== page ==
This Thursday, most of us will be sitting down with family to observe the Thanksgiving holiday. This is typically a time when we express thankfulness or gratitude for our many blessings. The concept of gratitude has been given a lot of attention from those in the psychological field in the last 20 years or so. Studies have been done. Research has been conducted. One of the clear findings of all these studies has been the undeniable evidence that a practice of gratitude can improve both one’s mental and physical health.

Psychology Today writer, Najma Khorrami M.P.H., wrote an article titled, ‘self-care and gratitude: How they go hand in hand’ [Oct. 2020] Khorrami states: “With coronavirus affecting the global population and societies at large, the debacle begs the question, what are we doing to initiate, promote, and sustain self-care?”

She then goes on to assert that during this period of shut-downs, mask wearing, and social distancing, taking care of one’s own emotional well-being should not be neglected. One area she singles out for attention is in the regular practice of gratitude.

Dr. Robert Emmons agrees with her: ‘We discovered scientific proof that when people regularly engage in a systematic cultivation of gratitude, they experience a variety of measurable benefits: psychological, physical, and interpersonal.’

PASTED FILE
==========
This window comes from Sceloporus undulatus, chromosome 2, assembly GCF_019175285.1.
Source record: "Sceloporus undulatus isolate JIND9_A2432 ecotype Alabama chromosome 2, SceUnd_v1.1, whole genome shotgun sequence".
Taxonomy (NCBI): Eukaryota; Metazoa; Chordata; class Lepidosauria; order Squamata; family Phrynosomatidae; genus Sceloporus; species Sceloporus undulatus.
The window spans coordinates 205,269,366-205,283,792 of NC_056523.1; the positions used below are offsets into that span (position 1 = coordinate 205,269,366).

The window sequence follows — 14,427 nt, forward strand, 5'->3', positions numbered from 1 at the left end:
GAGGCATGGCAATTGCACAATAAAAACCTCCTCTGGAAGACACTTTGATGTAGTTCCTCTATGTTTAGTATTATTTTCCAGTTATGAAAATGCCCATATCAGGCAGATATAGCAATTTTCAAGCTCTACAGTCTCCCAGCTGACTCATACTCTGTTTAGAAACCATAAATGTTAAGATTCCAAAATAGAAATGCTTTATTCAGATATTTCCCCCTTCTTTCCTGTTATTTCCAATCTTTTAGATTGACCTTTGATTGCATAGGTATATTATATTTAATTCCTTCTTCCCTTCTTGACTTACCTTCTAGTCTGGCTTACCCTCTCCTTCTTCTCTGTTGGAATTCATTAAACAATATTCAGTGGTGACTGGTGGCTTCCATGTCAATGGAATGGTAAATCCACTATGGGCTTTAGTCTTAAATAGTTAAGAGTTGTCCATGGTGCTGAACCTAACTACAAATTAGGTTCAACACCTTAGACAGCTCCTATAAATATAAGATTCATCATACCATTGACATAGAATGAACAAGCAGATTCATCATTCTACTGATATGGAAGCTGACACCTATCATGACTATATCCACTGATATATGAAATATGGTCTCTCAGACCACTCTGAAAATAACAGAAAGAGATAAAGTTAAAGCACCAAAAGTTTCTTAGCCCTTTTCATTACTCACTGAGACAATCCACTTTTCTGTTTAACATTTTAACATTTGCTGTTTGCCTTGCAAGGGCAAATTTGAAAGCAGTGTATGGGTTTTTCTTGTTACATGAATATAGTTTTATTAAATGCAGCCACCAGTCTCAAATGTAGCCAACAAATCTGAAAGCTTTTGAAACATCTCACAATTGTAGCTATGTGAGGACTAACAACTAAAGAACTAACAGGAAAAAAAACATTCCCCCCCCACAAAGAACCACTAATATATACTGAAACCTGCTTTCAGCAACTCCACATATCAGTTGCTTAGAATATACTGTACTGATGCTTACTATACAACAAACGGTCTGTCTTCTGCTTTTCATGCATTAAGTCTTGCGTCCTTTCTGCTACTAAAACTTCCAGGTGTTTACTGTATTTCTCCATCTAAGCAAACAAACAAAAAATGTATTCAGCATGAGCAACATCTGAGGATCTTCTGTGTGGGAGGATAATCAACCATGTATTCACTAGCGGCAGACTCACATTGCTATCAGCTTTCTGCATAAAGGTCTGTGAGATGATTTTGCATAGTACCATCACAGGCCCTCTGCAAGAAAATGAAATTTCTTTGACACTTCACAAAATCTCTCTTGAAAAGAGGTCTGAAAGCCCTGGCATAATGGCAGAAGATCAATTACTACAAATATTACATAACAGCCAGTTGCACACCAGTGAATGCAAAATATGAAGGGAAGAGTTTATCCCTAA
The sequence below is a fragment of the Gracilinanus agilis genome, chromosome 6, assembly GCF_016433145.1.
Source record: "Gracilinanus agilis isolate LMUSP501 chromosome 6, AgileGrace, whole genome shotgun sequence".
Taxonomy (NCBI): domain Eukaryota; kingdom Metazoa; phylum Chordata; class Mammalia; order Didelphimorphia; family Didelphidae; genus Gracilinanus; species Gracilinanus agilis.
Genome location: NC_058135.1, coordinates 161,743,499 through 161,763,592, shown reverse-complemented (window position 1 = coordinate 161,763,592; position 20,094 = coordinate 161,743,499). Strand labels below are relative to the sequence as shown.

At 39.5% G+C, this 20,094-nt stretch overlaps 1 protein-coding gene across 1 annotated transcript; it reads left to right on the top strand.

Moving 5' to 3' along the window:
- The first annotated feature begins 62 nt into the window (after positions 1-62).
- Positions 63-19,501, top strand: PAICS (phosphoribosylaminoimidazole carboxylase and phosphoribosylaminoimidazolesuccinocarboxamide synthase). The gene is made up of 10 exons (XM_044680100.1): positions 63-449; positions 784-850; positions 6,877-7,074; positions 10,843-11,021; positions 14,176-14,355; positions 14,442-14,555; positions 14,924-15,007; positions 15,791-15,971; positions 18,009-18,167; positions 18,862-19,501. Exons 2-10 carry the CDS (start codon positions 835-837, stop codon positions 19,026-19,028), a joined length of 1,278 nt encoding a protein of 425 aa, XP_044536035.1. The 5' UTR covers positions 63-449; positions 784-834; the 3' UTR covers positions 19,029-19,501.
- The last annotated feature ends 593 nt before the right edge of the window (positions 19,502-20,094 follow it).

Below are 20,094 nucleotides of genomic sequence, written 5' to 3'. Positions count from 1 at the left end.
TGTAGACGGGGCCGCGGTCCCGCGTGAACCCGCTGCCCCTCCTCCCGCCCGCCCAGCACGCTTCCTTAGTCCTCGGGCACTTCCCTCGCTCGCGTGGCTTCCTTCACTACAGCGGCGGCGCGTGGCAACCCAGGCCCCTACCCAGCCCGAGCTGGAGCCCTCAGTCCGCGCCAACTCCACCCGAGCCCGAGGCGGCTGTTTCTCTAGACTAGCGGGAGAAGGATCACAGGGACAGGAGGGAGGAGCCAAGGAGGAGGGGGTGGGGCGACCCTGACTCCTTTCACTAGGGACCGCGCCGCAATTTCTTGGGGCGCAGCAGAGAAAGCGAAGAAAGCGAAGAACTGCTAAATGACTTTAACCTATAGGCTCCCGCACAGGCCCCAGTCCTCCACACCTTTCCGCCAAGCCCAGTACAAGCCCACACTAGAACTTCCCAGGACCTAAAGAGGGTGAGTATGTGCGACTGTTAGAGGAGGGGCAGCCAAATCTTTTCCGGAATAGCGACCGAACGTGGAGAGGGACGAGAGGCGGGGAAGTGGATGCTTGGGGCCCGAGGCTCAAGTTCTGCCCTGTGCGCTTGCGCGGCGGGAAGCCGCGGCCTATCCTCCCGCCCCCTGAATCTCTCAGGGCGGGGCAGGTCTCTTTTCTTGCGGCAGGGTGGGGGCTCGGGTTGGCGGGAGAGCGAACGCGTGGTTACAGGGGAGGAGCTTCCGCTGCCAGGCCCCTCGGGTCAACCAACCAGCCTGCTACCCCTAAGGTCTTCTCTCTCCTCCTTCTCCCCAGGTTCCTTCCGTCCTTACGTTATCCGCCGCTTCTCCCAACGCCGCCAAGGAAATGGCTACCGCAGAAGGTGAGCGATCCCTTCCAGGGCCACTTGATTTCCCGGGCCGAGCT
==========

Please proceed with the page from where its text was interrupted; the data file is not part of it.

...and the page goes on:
• Grateful people are better able to handle adversity / stress in life
  • Gratitude drives away toxic emotions such as resentment / anger / bitterness / jealousy
  • Gratitude encourages more positive emotions such as joy / happiness / love
  • Grateful people are better able to overcome depression / recover from illness, surgery or life trauma more quickly
  • Grateful people spot the good in life and are better able to overlook the bad

The studies all point to the fact that better mental and physical health is found right here – – – in the practice of gratitude. This is not surprising to Christians. Calls for gratitude and thankfulness are woven like a thread throughout the Bible as part of healthy spirituality. ‘In everything give thanks; for this is God’s will for you in Christ Jesus.’ [I Thess. 5:18]

Christian writer Phillip Yancey notes, ‘I am a Christian not because Jesus’ way benefits society but because I believe it is true. If true, it should create the conditions in which human life works best.’ So, give thanks to God this week. It’s good for you!

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